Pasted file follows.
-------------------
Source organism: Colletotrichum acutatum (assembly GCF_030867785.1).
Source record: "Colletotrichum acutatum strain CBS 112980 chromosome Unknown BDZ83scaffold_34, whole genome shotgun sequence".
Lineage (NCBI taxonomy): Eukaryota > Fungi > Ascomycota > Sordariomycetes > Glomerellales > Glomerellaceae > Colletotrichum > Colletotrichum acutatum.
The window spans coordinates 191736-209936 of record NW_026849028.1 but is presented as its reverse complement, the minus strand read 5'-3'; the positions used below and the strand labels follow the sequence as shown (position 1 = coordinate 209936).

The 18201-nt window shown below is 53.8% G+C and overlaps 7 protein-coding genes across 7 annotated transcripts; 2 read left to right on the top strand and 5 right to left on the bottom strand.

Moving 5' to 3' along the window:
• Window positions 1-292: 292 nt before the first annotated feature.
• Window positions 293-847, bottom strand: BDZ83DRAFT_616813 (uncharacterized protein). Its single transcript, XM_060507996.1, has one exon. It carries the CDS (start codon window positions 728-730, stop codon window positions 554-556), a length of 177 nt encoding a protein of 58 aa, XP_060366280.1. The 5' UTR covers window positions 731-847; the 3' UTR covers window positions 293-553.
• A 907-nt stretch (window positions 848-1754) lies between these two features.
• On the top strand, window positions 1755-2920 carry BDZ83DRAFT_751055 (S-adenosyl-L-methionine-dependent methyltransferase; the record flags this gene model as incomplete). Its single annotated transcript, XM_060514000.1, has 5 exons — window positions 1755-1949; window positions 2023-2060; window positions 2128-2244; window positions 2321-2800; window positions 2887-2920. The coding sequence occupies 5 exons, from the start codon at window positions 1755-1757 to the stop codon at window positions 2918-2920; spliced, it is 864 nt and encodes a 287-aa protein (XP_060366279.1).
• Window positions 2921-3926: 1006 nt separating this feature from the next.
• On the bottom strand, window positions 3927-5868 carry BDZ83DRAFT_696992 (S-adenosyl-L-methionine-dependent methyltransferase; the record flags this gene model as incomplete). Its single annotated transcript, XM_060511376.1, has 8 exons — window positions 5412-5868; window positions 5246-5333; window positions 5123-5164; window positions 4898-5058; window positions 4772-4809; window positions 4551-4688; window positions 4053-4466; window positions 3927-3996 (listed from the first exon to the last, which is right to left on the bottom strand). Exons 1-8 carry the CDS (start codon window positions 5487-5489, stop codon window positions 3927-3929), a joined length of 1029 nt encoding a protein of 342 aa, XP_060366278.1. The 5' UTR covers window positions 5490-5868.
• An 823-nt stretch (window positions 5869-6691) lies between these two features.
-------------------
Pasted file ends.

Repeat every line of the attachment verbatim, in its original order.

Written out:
Source organism: Colletotrichum acutatum (assembly GCF_030867785.1).
Source record: "Colletotrichum acutatum strain CBS 112980 chromosome Unknown BDZ83scaffold_34, whole genome shotgun sequence".
Lineage (NCBI taxonomy): Eukaryota > Fungi > Ascomycota > Sordariomycetes > Glomerellales > Glomerellaceae > Colletotrichum > Colletotrichum acutatum.
The window spans coordinates 191736-209936 of record NW_026849028.1 but is presented as its reverse complement, the minus strand read 5'-3'; the positions used below and the strand labels follow the sequence as shown (position 1 = coordinate 209936).

The 18201-nt window shown below is 53.8% G+C and overlaps 7 protein-coding genes across 7 annotated transcripts; 2 read left to right on the top strand and 5 right to left on the bottom strand.

Moving 5' to 3' along the window:
• Window positions 1-292: 292 nt before the first annotated feature.
• Window positions 293-847, bottom strand: BDZ83DRAFT_616813 (uncharacterized protein). Its single transcript, XM_060507996.1, has one exon. It carries the CDS (start codon window positions 728-730, stop codon window positions 554-556), a length of 177 nt encoding a protein of 58 aa, XP_060366280.1. The 5' UTR covers window positions 731-847; the 3' UTR covers window positions 293-553.
• A 907-nt stretch (window positions 848-1754) lies between these two features.
• On the top strand, window positions 1755-2920 carry BDZ83DRAFT_751055 (S-adenosyl-L-methionine-dependent methyltransferase; the record flags this gene model as incomplete). Its single annotated transcript, XM_060514000.1, has 5 exons — window positions 1755-1949; window positions 2023-2060; window positions 2128-2244; window positions 2321-2800; window positions 2887-2920. The coding sequence occupies 5 exons, from the start codon at window positions 1755-1757 to the stop codon at window positions 2918-2920; spliced, it is 864 nt and encodes a 287-aa protein (XP_060366279.1).
• Window positions 2921-3926: 1006 nt separating this feature from the next.
• On the bottom strand, window positions 3927-5868 carry BDZ83DRAFT_696992 (S-adenosyl-L-methionine-dependent methyltransferase; the record flags this gene model as incomplete). Its single annotated transcript, XM_060511376.1, has 8 exons — window positions 5412-5868; window positions 5246-5333; window positions 5123-5164; window positions 4898-5058; window positions 4772-4809; window positions 4551-4688; window positions 4053-4466; window positions 3927-3996 (listed from the first exon to the last, which is right to left on the bottom strand). Exons 1-8 carry the CDS (start codon window positions 5487-5489, stop codon window positions 3927-3929), a joined length of 1029 nt encoding a protein of 342 aa, XP_060366278.1. The 5' UTR covers window positions 5490-5868.
• An 823-nt stretch (window positions 5869-6691) lies between these two features.